Diary of Thomas Burton Esq: Volume 1, July 1653 - April 1657. Originally published by H Colburn, London, 1828.
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Tuesday, March 17, 1656–7.
The House this day resumed the debate upon the remonstrance.
Resolved, that the standing forces of this Commonwealth shall be disposed of by the chief magistrate, by consent of both Houses of Parliament, sitting the Parliament; and, in the interval of Parliament, the Chief Magistrate, by the advice of the council.
Lord Whitlock reported, from the Committee to whom the clause touching the judicial power of the other House was referred, the resolves of the Committee.
Whereupon it was
Resolved, that the other House do not proceed in any civil causes, except in writs of error; in cases adjourned from inferior courts, into the Parliament, for difficulty; in cases of petitions against proceedings in courts of equity, arid, in cases of the privilege of their own House.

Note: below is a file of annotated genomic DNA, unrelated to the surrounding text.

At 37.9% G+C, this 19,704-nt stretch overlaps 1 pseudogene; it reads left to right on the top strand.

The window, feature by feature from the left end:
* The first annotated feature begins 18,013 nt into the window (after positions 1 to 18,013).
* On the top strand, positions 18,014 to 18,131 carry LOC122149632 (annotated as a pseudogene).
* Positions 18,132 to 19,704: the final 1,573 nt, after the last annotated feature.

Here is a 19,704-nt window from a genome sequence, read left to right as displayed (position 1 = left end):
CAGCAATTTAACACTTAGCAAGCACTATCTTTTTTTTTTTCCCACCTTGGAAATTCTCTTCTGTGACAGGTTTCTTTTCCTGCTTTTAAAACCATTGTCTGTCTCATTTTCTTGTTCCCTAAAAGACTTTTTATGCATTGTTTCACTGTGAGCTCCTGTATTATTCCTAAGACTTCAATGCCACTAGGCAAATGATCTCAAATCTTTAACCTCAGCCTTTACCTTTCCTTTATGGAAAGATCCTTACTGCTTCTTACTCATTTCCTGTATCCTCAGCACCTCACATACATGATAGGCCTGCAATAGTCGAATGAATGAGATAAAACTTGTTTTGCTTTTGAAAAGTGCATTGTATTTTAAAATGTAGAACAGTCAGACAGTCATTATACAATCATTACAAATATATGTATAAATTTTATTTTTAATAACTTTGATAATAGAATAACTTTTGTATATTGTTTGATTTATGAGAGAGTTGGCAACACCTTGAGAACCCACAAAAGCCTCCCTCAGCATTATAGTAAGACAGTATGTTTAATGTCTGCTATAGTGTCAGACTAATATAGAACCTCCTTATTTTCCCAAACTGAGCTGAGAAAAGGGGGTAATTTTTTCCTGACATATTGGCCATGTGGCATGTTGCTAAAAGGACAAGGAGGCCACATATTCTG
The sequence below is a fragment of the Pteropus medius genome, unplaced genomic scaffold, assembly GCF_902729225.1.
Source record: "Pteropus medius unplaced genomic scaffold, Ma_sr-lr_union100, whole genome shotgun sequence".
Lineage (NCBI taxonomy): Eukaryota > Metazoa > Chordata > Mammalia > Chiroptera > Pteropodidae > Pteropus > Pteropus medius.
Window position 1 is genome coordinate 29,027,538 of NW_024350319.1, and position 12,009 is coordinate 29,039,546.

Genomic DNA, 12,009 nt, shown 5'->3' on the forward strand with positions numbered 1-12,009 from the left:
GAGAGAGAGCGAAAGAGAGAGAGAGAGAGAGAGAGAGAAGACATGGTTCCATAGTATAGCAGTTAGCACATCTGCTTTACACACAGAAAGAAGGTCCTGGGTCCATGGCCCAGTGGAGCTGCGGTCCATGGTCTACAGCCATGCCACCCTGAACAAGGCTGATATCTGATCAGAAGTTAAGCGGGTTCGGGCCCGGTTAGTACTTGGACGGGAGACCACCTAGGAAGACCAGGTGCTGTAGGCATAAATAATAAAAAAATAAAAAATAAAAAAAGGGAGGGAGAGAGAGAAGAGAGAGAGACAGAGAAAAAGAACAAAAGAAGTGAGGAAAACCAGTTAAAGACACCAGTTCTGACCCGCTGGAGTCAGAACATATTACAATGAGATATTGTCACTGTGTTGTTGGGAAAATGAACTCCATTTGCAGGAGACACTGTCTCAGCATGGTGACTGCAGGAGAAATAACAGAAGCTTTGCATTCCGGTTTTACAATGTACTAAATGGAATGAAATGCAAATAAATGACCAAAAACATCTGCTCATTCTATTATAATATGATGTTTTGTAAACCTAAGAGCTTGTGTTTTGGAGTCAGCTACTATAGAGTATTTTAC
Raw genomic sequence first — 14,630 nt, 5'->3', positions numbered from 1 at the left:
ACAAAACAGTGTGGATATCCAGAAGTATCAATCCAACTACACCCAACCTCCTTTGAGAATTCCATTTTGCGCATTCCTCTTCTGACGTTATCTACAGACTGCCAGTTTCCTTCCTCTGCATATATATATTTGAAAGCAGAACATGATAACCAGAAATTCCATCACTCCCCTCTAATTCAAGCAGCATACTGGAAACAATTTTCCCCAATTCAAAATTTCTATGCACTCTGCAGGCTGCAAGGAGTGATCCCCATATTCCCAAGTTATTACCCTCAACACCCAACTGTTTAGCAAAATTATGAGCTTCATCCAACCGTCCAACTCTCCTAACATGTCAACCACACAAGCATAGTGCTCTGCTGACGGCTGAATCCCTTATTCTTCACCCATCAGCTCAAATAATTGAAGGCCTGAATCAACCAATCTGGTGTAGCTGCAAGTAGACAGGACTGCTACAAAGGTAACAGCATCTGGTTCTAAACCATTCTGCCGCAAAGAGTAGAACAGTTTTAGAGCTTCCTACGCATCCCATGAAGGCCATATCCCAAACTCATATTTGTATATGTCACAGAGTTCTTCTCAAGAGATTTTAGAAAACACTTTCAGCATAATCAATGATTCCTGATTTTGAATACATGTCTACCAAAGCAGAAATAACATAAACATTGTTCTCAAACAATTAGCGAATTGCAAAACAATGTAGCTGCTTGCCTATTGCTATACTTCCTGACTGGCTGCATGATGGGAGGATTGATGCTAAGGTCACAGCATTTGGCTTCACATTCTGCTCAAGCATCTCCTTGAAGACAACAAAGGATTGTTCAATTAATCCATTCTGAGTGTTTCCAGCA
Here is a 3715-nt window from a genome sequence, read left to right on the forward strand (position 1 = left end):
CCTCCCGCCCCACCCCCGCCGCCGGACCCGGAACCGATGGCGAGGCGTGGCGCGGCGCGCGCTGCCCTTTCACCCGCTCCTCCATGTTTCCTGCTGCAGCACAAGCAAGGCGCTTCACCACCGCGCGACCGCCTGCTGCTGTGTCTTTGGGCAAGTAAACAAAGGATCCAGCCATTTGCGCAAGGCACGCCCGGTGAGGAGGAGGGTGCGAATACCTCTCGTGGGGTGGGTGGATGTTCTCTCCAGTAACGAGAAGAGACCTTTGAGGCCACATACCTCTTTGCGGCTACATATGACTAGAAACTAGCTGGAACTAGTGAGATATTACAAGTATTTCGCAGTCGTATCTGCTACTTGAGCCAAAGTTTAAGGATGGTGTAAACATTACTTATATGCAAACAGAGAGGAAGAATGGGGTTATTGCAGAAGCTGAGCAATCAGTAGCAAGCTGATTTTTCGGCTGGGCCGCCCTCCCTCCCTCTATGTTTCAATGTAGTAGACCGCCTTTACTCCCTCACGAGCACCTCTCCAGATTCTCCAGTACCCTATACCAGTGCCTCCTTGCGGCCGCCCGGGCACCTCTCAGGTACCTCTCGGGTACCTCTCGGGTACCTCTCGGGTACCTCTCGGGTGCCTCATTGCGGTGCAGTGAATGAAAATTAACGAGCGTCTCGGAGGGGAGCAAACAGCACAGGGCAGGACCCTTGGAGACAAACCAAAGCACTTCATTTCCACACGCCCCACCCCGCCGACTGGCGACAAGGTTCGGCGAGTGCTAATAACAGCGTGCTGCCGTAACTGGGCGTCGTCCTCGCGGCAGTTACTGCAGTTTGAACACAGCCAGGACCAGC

Resolved, that they do not proceed in any criminal cause whatsoever, against any person criminally, but upon an impeachment of the Commons, assembled in Parliament, and by their consent.
Resolved, that they do not proceed in.any cause, either civil or criminal, but according to the known laws of the land, and the due course and custom of Parliament.
Resolved, that no final determinations or judgments be, by any members of that House, in any cause there depending, either civil, criminal, or mixed, as Commissioners or Delegates, to be nominated by that House; but all such final determinations and judgments to be by the House itself; any law or usage to the contrary notwithstanding.
The House proceeded with the debate of the Remonstrance.
The ninth article was read.
Resolved, that these words, viz. "That such as do openly revile them, or their assemblies, or disturb them in the worship or service of God," be part of the Remonstrance.